Compilation directives for controlling XAML content

In C# in order to control what code should be executed we can use compilation directives #if, #else, #elif and #endif. For instance, we can compile certain code only in Debug mode and exclude one in Release. #if directive can be used not only to test for symbols DEBUG and RELEASE. We are able to define any symbols. Let’s take a look how to do that and how to use newly defined symbol in the code. For example, we want to add some funny log messages when symbol FUN_MODE is defined.

  1. First, define a new compilation symbol for the whole project in the project’s properties:Compilation directive XAML 1 FUN_MODE
  2. Then we can check for defined symbol in the code:
    #if FUN_MODE
        logger.Debug("Yahoo! It looks like our app finally works!");
    #else
        logger.Debug("Application started.");
    #endif

Everything is quite simple. The question is how to achieve the same in XAML code.

We’ve already defined custom compilation symbol and want to show different content on the view depends on the symbol FUN_MODE presence. Hopefully, Open XML provides an AlternateContent element that works similarly to switch in C#. It provides a possibility to check defined XML namespaces and make a choice between different content. However, we need to do a little trick to map our compilation symbol to XML namespace.

  1. Use XmlnsDefinitionAttribute in the project’s AssemblyInfo.cs to create a new XML namespace definition, and surround it with the compilation directives #if … #endif.
    #if FUN_MODE
    [assemblyXmlnsDefinition("Fun_Mode""MySolution.ProjectNamespace")]
    #endif

    Project’s assembly has the Fun_Mode definition only when FUN_MODE symbol is defined. The right namespace of the project should be used as the second parameter.

  2. Define Fun_Mode in the view and use AlternateContent to provide different XAML:
    <UserControl x:Class="MySolution.ProjectNamespace.LoginView"
                 xmlns="http://schemas.microsoft.com/winfx/2006/xaml/presentation"
                 xmlns:x="http://schemas.microsoft.com/winfx/2006/xaml"
                 xmlns:fun="Fun_Mode"
                 xmlns:mc="http://schemas.openxmlformats.org/markup-compatibility/2006">
      <Grid>
        <mc:AlternateContent>
          <mc:Choice Requires="fun">
            <TextBlock Text="Hi! As usual enter admin:111 and have a nice day! :)" />
          </mc:Choice>
          <mc:Fallback>
            <TextBlock Text="Welcome! Please, enter your login and passsword." />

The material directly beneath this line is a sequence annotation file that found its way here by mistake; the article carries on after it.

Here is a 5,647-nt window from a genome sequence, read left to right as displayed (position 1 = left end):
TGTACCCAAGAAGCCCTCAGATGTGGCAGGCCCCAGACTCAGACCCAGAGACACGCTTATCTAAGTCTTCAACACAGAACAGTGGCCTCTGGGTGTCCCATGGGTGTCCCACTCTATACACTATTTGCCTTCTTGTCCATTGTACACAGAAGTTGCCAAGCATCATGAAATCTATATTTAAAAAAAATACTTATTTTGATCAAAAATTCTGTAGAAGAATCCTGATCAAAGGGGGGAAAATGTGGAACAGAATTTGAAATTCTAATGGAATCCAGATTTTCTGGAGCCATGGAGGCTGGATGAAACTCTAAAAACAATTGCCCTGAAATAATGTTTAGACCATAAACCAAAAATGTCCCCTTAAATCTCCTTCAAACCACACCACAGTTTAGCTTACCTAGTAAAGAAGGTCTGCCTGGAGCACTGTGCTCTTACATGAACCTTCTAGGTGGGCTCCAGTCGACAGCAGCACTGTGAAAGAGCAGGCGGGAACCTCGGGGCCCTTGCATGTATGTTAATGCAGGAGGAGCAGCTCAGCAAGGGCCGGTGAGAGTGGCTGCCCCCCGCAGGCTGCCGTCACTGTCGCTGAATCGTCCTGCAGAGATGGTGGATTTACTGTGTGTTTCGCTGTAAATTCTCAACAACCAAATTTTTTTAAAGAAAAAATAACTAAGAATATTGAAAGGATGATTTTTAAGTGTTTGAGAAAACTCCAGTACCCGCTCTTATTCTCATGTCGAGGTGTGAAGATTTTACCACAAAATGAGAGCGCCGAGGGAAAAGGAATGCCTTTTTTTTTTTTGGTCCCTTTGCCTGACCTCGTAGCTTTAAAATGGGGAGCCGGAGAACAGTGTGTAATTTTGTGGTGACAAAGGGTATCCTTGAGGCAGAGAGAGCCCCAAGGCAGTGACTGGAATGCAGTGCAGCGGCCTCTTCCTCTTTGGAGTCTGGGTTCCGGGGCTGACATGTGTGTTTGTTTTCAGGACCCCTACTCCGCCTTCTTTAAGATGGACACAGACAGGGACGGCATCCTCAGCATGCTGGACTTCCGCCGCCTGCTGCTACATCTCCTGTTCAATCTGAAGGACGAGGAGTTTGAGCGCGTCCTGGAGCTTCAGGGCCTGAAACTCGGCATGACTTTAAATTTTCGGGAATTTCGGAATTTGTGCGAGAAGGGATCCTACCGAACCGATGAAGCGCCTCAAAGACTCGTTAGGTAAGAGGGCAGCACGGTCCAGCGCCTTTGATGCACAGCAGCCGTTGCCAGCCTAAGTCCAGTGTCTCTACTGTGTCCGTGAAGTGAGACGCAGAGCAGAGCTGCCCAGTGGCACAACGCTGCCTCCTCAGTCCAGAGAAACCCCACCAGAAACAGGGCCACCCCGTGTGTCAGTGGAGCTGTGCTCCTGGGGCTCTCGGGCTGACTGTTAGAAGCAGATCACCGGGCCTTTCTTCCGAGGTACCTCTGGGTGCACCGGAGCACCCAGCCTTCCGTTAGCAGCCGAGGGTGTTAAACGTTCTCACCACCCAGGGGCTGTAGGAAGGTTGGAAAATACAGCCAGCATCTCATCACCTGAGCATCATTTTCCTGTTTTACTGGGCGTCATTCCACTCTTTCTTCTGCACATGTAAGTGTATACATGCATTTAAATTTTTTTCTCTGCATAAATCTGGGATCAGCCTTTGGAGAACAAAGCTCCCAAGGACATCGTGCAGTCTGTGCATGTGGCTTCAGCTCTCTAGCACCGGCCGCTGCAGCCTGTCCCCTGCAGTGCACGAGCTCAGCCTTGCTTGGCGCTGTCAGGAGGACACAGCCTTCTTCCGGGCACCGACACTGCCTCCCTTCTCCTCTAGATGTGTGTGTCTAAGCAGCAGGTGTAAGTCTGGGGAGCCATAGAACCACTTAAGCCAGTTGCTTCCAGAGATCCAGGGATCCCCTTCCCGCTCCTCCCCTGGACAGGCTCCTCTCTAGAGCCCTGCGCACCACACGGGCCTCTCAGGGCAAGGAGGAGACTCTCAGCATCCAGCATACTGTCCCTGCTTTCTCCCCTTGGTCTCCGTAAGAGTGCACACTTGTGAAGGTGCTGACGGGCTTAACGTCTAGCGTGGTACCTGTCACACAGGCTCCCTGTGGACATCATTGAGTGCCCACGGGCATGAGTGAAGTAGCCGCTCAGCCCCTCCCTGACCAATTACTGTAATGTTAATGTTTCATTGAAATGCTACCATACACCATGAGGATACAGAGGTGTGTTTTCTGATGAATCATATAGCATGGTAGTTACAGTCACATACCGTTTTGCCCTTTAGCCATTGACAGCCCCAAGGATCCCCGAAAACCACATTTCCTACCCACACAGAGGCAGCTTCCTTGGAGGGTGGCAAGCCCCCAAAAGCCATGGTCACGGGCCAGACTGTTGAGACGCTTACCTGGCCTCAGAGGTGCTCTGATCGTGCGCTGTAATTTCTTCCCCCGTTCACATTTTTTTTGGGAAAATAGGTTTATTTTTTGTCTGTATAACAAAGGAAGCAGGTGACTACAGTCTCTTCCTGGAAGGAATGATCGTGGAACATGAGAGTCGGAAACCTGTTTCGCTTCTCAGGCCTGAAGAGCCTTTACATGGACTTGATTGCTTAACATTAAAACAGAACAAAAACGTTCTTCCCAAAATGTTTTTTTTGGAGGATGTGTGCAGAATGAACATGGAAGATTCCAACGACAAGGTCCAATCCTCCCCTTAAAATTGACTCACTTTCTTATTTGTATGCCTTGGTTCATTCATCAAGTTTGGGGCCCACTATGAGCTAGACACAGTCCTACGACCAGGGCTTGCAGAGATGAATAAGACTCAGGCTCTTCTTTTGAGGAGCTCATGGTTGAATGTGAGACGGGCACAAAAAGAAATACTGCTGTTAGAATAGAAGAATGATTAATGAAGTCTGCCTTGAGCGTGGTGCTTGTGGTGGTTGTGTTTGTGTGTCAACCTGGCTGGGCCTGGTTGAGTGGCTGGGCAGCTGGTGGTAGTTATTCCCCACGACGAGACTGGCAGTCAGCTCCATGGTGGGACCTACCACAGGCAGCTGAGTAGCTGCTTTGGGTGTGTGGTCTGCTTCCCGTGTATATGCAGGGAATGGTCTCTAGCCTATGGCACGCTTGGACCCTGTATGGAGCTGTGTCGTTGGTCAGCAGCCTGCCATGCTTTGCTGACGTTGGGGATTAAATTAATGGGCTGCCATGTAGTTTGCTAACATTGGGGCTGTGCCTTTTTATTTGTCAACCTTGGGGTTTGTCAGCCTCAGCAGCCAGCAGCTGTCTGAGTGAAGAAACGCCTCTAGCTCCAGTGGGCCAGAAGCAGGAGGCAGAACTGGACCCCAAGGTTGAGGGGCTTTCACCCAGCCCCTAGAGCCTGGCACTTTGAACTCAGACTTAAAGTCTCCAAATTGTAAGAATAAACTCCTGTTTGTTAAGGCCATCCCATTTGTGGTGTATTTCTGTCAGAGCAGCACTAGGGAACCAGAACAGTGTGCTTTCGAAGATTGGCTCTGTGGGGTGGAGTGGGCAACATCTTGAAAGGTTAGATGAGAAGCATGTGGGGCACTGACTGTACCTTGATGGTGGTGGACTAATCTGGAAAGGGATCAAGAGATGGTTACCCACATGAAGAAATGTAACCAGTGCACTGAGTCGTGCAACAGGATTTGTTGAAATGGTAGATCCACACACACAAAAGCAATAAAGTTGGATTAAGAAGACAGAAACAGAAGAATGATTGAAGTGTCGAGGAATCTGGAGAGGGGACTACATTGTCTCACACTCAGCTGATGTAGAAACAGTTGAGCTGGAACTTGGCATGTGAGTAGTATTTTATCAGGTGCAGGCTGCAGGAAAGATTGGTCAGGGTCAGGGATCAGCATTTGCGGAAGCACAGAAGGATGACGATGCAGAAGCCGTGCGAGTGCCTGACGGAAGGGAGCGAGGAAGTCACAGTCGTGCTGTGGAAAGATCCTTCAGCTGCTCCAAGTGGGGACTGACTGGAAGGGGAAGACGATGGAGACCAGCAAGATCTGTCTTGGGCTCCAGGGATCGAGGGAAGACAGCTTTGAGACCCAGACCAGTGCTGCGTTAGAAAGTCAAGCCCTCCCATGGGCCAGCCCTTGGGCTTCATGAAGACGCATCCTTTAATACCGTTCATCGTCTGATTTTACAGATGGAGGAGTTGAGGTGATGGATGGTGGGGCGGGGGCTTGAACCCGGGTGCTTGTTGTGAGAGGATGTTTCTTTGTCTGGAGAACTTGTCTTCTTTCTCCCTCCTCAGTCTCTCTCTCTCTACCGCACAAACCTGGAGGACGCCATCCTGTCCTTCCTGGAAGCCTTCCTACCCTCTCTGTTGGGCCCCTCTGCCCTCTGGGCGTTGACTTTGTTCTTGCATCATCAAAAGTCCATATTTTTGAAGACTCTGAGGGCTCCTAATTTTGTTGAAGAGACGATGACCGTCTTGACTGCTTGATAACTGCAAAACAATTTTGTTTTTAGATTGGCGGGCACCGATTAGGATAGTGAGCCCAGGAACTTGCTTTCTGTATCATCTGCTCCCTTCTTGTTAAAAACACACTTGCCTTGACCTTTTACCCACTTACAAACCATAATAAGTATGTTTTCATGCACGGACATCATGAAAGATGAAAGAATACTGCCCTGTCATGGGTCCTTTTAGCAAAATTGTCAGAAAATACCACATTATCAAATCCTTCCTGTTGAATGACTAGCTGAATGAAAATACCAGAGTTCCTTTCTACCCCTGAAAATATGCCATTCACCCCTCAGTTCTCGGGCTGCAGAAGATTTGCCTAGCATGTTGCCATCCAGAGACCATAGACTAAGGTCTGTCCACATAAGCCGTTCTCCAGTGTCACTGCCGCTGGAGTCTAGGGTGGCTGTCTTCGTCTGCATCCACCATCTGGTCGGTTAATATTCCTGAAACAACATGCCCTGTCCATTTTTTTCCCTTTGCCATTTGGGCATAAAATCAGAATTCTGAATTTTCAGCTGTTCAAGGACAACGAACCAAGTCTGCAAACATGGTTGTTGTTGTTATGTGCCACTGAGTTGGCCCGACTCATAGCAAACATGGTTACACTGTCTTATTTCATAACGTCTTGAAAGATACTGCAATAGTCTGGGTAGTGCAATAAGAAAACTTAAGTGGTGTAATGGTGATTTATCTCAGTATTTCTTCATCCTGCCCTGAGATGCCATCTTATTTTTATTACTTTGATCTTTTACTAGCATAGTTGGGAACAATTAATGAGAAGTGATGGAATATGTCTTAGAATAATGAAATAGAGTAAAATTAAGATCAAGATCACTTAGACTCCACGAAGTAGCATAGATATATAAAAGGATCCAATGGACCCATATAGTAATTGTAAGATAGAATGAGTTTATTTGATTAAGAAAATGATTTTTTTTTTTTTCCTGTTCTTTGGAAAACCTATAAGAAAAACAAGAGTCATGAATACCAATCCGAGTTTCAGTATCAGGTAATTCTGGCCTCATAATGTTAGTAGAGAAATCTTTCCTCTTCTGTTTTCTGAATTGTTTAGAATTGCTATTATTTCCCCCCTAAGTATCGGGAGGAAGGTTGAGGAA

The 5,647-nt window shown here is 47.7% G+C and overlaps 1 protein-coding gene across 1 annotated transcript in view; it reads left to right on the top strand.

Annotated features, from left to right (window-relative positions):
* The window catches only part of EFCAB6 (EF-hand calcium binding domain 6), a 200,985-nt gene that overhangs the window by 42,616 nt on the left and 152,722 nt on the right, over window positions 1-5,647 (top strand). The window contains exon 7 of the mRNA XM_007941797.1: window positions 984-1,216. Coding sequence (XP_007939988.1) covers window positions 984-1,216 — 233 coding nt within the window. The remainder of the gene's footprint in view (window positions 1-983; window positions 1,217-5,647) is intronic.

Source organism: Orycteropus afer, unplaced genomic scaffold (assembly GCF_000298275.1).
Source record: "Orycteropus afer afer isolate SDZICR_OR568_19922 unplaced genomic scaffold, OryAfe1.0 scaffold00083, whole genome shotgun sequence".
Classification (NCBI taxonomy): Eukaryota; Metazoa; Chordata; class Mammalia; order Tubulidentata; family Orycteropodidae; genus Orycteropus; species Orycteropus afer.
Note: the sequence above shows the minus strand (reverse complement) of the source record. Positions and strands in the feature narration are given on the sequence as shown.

</mc:Fallback>
        </mc:AlternateContent>
      </Grid>
    </UserControl>

AlternateContent contains one or many Choice elements (but at least one is required). Choice.Requires points to the XML namespace definition (xmlns:fun in the example). If it is defined then XAML code inside the Choice element is used. A code inside the Fallback element is used when there are no used Choice elements.

Now in order to disable fun mode we need just to remove compilation symbol FUN_MODE from the project’s properties. That will disable definition of assembly attribute. And, as a result, xmlns:fun will point to nothing. The code in the Choice element will be ignored and the code in Fallback element will be used.

In case we need to show the text only when FUN_MODE isn’t defined we just need to leave the Choice element empty.

4 thoughts on “Compilation directives for controlling XAML content

  1. Hi! Thanks for this post it’s just what i was looking for and it’s clearer that the answer on SO http://stackoverflow.com/a/19940157/665823 .

    Am using VS2010 and it seems it’s not working as expected. When adding/removing compilation symbol FUN_MODE the xaml builder changes accordingly.

    In the other hand the generated baml file always contains the Fallback content and so does the runing program. Am struggling with this, and i don’t know if am missing something (nuget package, plugin, extra configuration).

    If you can help me i’ll really appreciate it. Thx.

    1. It would be very helpful if you create some simplified application like “Hello World” to reproduce the issue, and upload it somewhere (e.g. GitHub).

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